Death Valley and Eastern Sierra Portfolio

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People on Dunes
Dune Abstract #1
Crescent Dune
Side-Lit Dune
Sand Pattern
Leg Dune
Curved Dunes
Dry Lake Bed and Sky
Fence and Porch, Bodie, CA
Aspens, Conway Summit, CA
Tufa, Mono Lake Dry Bed, CA
From Zabriskie Point
Whale Dune
Zabriskie Point
Pyramid Dune
Mono Lake and High Sierra, CA
                                   
                                     New 2015 Death Valley Images

Rippled Dome Sand Dune
Pillowed Clouds Over the Dunes
Dunes, Mountains, and Sky
Dunes, Death Valley
Four Dunes, Death Valley
Dune, Death Valley
Storm Clouds Over Dunes
Dune and Bird Shadow
Artists Palette and Sky
Ripples on Dunes
Ubehebe Crater and Bushes
Dunes, Person, and Mountains
Death Valley and Eastern Sierra

I think that Death Valley is one of the most photographic places in the world. The most interesting feature of Death Valley are, of course, the large sand dunes. The dunes can make fantastic geometric shapes when illuminated by early morning or late evening sidelight. Due to the nightly winds in Death Valley, the dunes are constantly changing their shape. The contrast between the lit-up sides and shadow sides create abstract forms that continually change.
 
The first time I went to Death Valley I wanted to make abstract pictures of the dunes that would have body-like shapes, textures, and features. The textures in the sand can make the dunes look like the surface of skin. The White Mountains in the distance provide a backdrop to the dunes that keeps the eye focused on the dunes.
 
During my first visit to Death Valley I was using a Pentax 6x7 film camera. This camera looks and works like a 35 mm film camera on steroids. But this was a great camera to use on the sand dunes, as it was much lighter, faster, and easier to set up than a 4x5 view camera, and gives a better quality negative than a smaller 35 mm camera does. The speed and ease of taking photographs on the dunes with the Pentax 6x7 camera is important because the sun comes up so quickly, and the shadows disappear when the sun gets too high in the sky. Also, not having to deal with sand getting inside the view camera or film holder makes a roll film camera better on the dunes than the 4x5 camera.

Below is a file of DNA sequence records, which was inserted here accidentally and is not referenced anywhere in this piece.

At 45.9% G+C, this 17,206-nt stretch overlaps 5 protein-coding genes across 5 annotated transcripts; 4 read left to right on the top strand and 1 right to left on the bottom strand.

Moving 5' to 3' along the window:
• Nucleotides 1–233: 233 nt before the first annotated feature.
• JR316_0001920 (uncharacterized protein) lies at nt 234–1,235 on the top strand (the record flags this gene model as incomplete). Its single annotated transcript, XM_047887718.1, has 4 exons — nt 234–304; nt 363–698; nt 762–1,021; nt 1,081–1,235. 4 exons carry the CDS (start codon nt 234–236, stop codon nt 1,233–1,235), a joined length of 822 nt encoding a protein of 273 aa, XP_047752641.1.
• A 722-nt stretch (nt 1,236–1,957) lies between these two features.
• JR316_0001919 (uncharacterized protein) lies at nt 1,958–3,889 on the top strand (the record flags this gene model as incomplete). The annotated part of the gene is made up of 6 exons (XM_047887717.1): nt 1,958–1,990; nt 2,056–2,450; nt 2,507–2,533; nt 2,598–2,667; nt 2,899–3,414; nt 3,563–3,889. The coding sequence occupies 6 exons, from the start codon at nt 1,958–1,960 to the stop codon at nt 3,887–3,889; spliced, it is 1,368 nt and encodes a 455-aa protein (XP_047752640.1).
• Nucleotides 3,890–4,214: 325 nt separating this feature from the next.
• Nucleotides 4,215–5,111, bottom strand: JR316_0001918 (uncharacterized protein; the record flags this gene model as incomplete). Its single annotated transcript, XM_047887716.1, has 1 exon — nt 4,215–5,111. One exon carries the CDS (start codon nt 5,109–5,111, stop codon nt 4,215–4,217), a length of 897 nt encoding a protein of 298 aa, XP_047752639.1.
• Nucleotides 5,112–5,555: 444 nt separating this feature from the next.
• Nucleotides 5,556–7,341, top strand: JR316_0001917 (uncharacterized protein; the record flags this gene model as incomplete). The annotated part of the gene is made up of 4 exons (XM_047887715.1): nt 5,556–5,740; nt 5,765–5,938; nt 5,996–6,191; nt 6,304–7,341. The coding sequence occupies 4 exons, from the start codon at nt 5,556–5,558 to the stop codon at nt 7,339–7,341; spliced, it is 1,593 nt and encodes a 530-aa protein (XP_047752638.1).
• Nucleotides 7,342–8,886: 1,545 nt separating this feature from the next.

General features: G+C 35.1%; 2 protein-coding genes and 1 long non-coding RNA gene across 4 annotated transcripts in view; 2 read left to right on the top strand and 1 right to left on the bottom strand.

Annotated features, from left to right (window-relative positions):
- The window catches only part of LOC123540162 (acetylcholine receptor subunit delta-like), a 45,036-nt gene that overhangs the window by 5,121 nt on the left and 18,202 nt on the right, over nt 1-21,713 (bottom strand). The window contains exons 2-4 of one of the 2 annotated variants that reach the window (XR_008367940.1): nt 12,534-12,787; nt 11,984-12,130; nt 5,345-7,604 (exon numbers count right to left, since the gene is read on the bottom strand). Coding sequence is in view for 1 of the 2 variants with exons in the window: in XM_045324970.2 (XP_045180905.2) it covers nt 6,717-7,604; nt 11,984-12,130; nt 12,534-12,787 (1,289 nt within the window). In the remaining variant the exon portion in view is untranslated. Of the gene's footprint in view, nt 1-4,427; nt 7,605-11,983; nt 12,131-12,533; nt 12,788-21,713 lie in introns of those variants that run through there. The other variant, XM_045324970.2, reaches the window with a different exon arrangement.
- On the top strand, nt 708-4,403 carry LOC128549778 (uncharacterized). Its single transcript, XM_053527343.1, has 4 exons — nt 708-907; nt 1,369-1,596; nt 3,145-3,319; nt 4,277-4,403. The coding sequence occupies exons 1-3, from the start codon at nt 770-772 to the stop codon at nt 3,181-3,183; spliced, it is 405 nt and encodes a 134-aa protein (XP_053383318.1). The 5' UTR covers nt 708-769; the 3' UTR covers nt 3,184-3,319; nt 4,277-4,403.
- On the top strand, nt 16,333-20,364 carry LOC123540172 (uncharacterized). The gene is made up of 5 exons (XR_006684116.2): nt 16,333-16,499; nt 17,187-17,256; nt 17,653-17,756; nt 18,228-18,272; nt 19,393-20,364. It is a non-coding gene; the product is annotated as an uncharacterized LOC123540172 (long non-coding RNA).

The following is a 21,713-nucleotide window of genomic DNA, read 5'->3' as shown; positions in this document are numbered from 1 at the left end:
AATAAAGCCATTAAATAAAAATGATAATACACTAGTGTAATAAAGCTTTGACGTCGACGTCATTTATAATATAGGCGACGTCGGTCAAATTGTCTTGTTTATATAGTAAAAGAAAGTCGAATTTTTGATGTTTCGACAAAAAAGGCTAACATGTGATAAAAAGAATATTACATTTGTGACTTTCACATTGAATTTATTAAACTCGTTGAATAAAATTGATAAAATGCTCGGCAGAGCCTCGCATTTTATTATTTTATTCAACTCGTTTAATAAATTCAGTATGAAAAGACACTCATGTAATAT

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I have recently (January of 2015) gone to Death Valley and used a digital, full frame camera, the Nikon D800E. The bottom 12 images of this portfolio are from this trip. The 36 MP sensor of this camera provides the images with enough detail to make large sized prints. The small, light camera (compared to the Pentax 6x7 or my 4x5 view camera), also helped me trudge over the sand dunes to photograph the untouched dunes further into the park. I had some great weather conditions on the trip, with some light rain and great storm clouds to photograph. I also took some abstract images in the canyons of Death Valley. Like Yosemite, the dunes in Death Valley always excite me to photograph.
 
Mono Lake, north of Death Valley, is one of the most interesting areas in the desert regions of California to photograph. The lake lies in front of the High Sierra mountain range. Since the water level has dropped in the lake, Tufa, which were once completely submerged limestone stalagmites, now show up above the water  in the shallow areas of the lake, or on dry land.
 
Nearby Mono Lake is the ghost town of Bodie, a town abandoned when the gold ran out long ago. The homes and buildings of this "ghost town" have been preserved, and are very photographic. On image I made, "Fence and Porch", is typical of the home styles found there..